Help Privacy Policy Disclaimer
  Advanced SearchBrowse




Journal Article

Accurate Quantification of Laminarin in Marine Organic Matter with Enzymes from Marine Microbes


Becker,  Stefan
HGF MPG Joint Research Group for Deep Sea Ecology & Technology, Max Planck Institute for Marine Microbiology, Max Planck Society;


Hehemann,  Jan Hendrik
University Bremen - MPI Joint Research Group for Marine Glycobiology, Max Planck Institute for Marine Microbiology, Max Planck Society;

External Resource
No external resources are shared
Fulltext (restricted access)
There are currently no full texts shared for your IP range.
Fulltext (public)

(Publisher version), 2MB

Supplementary Material (public)
There is no public supplementary material available

Becker, S., Scheffel, A., Polz, M. F., & Hehemann, J. H. (2017). Accurate Quantification of Laminarin in Marine Organic Matter with Enzymes from Marine Microbes. Applied and Environmental Microbiology, 83.

Cite as: https://hdl.handle.net/21.11116/0000-0002-ECA0-F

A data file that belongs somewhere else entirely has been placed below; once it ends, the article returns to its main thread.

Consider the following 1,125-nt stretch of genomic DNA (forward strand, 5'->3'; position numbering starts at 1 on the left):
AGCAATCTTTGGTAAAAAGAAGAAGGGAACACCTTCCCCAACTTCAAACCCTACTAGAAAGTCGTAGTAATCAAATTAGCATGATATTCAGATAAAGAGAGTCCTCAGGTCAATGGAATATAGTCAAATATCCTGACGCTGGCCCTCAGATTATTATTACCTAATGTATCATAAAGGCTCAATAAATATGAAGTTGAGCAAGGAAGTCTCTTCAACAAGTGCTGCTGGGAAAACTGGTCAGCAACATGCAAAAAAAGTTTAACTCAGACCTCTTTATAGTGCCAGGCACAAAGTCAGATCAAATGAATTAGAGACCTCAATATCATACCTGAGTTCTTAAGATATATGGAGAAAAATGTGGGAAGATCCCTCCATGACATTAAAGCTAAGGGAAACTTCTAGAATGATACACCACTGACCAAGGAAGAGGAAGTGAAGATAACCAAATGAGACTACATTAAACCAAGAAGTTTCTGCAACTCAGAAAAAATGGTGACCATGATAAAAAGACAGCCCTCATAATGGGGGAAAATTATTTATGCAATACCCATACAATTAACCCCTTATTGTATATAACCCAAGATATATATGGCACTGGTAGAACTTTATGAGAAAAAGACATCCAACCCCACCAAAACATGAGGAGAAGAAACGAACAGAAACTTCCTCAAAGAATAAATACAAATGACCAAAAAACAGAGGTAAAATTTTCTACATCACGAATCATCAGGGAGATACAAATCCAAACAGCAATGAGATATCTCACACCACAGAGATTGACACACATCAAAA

Marine algae produce a variety of glycans, which fulfill diverse biological functions and fuel the carbon and energy demands of heterotrophic microbes. A common approach to analysis of marine organic matter uses acid to hydrolyze the glycans into measurable monosaccharides. The monosaccharides may be derived from different glycans that are built with the same monosaccharides, however, and this approach does not distinguish between glycans in natural samples. Here we use enzymes to digest selectively and thereby quantify laminarin in particulate organic matter. Environmental metaproteome data revealed carbohydrate-active enzymes from marine flavobacteria as tools for selective hydrolysis of the algal β-glucan laminarin. The enzymes digested laminarin into glucose and oligosaccharides, which we measured with standard methods to establish the amounts of laminarin in the samples. We cloned, expressed, purified, and characterized three new glycoside hydrolases (GHs) of Formosa bacteria: two are endo-β-1,3-glucanases, of the GH16 and GH17 families, and the other is a GH30 exo-β-1,6-glucanase. Formosa sp. nov strain Hel1_33_131 GH30 (FbGH30) removed the β-1,6-glucose side chains, and Formosa agariphila GH17A (FaGH17A) and FaGH16A hydrolyzed the β-1,3-glucose backbone of laminarin. Specificity profiling with a library of glucan oligosaccharides and polysaccharides revealed that FaGH17A and FbGH30 were highly specific enzymes, while FaGH16A also hydrolyzed mixed-linked glucans with β-1,4-glucose. Therefore, we chose the more specific FaGH17A and FbGH30 to quantify laminarin in two cultured diatoms, namely, Thalassiosira weissflogii and Thalassiosira pseudonana, and in seawater samples from the North Sea and the Arctic Ocean. Combined, these results demonstrate the potential of enzymes for faster, stereospecific, and sequence-specific analysis of select glycans in marine organic matter.IMPORTANCE Marine algae synthesize substantial amounts of the glucose polymer laminarin for energy and carbon storage. Its concentrations, rates of production by autotrophic organisms, and rates of digestion by heterotrophic organisms remain unknown. Here we present a method based on enzymes that hydrolyze laminarin and enable its quantification even in crude substrate mixtures, without purification. Compared to the commonly used acid hydrolysis, the enzymatic method presented here is faster and stereospecific and selectively cleaves laminarin in mixtures of glycans, releasing only glucose and oligosaccharides, which can be easily quantified with reducing sugar assays.